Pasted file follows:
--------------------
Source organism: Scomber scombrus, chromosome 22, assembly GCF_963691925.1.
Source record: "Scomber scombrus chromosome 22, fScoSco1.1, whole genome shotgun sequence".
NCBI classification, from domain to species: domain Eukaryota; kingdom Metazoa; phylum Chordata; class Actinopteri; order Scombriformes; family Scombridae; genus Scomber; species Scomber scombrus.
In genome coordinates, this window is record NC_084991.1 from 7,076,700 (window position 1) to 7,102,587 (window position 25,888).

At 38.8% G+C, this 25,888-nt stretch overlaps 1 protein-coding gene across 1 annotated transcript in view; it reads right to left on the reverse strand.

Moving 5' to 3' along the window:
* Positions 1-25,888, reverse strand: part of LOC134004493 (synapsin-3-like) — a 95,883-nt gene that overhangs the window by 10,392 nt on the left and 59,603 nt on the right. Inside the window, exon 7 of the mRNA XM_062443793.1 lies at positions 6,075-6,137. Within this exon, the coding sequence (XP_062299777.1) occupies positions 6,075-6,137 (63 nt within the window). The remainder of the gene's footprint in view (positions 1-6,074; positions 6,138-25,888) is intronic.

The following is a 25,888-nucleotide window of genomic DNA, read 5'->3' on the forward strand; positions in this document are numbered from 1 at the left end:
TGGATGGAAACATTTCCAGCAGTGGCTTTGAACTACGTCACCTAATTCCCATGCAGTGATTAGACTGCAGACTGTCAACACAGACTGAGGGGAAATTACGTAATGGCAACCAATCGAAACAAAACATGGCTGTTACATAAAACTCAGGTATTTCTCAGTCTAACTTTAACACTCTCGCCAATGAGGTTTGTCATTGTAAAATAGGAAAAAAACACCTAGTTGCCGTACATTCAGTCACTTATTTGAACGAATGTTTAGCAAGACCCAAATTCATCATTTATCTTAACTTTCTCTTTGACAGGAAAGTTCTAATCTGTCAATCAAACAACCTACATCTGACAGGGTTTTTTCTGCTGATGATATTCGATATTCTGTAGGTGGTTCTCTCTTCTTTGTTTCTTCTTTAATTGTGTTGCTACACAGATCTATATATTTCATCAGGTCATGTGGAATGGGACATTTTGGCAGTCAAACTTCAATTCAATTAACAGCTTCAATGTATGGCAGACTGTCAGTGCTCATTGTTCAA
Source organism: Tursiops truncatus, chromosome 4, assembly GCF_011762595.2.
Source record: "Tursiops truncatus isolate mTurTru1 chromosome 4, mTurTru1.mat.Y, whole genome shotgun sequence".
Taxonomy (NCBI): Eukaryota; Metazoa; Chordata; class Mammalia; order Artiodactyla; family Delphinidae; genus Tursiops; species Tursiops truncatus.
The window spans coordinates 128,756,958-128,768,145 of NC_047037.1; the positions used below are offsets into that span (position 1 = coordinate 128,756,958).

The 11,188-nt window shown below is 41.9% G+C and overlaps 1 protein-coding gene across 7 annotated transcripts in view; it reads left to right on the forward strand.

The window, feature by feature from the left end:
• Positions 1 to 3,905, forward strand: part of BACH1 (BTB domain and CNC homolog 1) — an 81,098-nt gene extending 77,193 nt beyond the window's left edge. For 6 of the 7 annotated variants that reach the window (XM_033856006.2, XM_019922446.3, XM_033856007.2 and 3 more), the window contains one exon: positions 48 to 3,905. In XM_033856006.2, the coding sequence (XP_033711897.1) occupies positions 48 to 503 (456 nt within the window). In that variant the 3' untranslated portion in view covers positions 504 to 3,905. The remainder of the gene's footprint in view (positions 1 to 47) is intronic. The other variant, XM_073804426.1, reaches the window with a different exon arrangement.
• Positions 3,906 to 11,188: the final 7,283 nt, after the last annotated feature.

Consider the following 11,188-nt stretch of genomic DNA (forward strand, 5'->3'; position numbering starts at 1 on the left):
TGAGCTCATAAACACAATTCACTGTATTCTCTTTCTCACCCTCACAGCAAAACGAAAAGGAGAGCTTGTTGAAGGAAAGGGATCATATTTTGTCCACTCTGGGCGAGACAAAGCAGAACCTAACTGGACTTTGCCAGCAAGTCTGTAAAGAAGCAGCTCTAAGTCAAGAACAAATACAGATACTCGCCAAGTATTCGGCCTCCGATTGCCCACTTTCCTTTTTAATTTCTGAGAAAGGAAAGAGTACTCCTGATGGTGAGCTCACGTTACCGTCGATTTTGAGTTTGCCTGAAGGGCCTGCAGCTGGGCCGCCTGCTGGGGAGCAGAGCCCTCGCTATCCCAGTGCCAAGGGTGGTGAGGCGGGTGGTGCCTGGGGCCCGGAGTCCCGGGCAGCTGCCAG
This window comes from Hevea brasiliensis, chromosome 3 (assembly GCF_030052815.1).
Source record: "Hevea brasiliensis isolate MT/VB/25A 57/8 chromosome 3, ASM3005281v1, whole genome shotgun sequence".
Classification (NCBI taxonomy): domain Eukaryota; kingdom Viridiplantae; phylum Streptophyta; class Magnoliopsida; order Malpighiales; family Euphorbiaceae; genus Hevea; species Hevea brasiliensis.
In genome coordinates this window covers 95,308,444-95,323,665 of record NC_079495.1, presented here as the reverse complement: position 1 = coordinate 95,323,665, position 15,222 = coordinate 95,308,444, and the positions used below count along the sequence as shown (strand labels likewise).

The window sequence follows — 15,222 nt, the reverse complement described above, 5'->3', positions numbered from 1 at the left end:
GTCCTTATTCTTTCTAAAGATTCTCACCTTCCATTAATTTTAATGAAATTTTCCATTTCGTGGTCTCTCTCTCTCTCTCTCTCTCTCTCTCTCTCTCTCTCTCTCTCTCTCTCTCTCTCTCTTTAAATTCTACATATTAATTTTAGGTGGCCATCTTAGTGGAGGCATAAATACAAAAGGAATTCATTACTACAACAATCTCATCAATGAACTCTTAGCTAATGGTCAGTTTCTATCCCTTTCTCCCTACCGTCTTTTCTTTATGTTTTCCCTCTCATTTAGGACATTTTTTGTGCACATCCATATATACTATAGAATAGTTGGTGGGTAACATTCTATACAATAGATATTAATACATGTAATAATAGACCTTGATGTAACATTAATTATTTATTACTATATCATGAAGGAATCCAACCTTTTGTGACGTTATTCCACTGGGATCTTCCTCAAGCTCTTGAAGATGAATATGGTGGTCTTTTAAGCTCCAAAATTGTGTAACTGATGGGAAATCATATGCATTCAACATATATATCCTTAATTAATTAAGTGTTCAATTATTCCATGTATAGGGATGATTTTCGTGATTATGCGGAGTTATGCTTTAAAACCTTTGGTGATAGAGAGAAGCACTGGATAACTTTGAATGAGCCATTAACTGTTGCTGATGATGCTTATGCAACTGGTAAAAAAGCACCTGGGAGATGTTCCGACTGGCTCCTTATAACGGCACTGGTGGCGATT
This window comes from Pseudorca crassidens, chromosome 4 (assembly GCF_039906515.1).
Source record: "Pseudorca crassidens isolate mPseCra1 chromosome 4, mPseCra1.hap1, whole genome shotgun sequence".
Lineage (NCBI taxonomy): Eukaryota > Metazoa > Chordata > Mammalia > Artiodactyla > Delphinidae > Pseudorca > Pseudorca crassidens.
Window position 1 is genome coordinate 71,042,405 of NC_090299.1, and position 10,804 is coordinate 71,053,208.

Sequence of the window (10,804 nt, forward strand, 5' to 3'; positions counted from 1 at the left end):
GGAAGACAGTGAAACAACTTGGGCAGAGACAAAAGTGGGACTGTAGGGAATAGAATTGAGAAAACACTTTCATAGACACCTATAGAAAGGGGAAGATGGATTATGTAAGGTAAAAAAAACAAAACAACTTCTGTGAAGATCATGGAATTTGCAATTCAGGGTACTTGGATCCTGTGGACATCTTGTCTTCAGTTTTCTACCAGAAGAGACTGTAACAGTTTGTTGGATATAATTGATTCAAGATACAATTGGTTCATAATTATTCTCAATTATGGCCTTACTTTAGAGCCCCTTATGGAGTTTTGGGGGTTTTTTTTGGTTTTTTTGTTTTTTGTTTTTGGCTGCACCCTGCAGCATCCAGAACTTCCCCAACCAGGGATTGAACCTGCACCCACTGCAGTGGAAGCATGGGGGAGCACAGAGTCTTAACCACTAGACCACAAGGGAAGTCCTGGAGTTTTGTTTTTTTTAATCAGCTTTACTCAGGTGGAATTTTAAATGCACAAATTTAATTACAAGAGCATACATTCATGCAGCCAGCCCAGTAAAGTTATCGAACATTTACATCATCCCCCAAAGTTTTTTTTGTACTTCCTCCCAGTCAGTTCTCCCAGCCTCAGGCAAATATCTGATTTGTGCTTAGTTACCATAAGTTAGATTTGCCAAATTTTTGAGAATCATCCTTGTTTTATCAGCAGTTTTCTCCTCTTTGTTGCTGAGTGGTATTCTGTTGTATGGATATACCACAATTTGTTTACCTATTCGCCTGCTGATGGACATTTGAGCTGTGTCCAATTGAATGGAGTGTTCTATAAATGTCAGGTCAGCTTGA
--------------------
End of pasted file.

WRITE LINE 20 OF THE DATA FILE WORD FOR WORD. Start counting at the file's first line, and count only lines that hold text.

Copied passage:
This window comes from Hevea brasiliensis, chromosome 3 (assembly GCF_030052815.1).